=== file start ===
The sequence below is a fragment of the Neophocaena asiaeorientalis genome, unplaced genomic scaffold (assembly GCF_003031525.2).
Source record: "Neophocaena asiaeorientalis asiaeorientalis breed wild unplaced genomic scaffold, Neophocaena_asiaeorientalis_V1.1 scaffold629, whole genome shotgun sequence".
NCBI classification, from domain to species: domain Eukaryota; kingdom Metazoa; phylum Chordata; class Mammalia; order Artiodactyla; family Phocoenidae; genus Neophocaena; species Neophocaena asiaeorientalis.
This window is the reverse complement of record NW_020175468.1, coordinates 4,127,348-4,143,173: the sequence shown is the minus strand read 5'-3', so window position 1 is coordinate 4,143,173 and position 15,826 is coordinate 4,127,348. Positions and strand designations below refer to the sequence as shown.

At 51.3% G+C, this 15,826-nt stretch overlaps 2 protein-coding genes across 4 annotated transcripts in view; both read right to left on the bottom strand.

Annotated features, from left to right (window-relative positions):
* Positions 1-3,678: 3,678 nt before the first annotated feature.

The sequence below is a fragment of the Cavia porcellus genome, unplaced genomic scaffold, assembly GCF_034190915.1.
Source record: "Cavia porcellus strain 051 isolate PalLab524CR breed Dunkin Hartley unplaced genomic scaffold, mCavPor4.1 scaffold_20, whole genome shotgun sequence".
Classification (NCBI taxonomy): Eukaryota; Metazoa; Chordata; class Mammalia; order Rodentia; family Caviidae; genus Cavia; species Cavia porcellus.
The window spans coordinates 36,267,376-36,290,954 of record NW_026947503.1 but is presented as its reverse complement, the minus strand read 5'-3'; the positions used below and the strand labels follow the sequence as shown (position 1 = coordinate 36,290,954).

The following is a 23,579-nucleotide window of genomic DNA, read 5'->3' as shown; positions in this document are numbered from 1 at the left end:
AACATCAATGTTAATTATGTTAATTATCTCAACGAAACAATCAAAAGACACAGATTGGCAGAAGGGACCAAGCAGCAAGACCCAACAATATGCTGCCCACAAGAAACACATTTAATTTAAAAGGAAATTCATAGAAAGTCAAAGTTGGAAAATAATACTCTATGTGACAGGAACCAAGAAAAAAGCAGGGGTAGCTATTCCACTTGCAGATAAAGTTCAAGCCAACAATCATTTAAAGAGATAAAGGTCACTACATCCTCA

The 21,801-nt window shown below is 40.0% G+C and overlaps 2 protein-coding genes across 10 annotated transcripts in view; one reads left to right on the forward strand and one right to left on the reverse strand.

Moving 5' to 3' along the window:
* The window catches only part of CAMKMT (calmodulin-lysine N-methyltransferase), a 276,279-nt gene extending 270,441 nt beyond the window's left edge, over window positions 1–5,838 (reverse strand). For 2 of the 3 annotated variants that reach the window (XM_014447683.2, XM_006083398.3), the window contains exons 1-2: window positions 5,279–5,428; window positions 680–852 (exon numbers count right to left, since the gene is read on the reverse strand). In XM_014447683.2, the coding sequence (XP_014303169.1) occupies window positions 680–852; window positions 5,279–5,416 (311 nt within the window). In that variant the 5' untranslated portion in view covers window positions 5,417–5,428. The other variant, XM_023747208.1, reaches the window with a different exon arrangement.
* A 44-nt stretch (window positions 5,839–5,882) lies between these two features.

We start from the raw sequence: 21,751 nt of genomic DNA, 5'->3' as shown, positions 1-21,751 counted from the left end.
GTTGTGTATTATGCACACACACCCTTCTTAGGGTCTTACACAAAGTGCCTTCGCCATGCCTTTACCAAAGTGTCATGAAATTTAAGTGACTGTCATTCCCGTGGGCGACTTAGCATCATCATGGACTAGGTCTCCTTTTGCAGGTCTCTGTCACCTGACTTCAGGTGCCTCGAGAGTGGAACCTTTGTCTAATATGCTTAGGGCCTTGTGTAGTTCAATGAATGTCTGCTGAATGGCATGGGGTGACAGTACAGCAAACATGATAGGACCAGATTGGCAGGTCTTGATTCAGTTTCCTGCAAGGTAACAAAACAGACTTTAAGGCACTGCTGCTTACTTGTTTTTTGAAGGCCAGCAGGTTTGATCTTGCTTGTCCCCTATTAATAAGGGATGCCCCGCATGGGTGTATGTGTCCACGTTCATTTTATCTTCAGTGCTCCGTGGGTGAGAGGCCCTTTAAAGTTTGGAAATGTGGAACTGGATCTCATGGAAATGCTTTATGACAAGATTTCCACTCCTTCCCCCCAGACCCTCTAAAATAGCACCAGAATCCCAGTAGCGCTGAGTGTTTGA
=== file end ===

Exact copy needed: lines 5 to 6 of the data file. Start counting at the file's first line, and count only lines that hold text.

At 51.3% G+C, this 15,826-nt stretch overlaps 2 protein-coding genes across 4 annotated transcripts in view; both read right to left on the bottom strand.

Annotated features, from left to right (window-relative positions):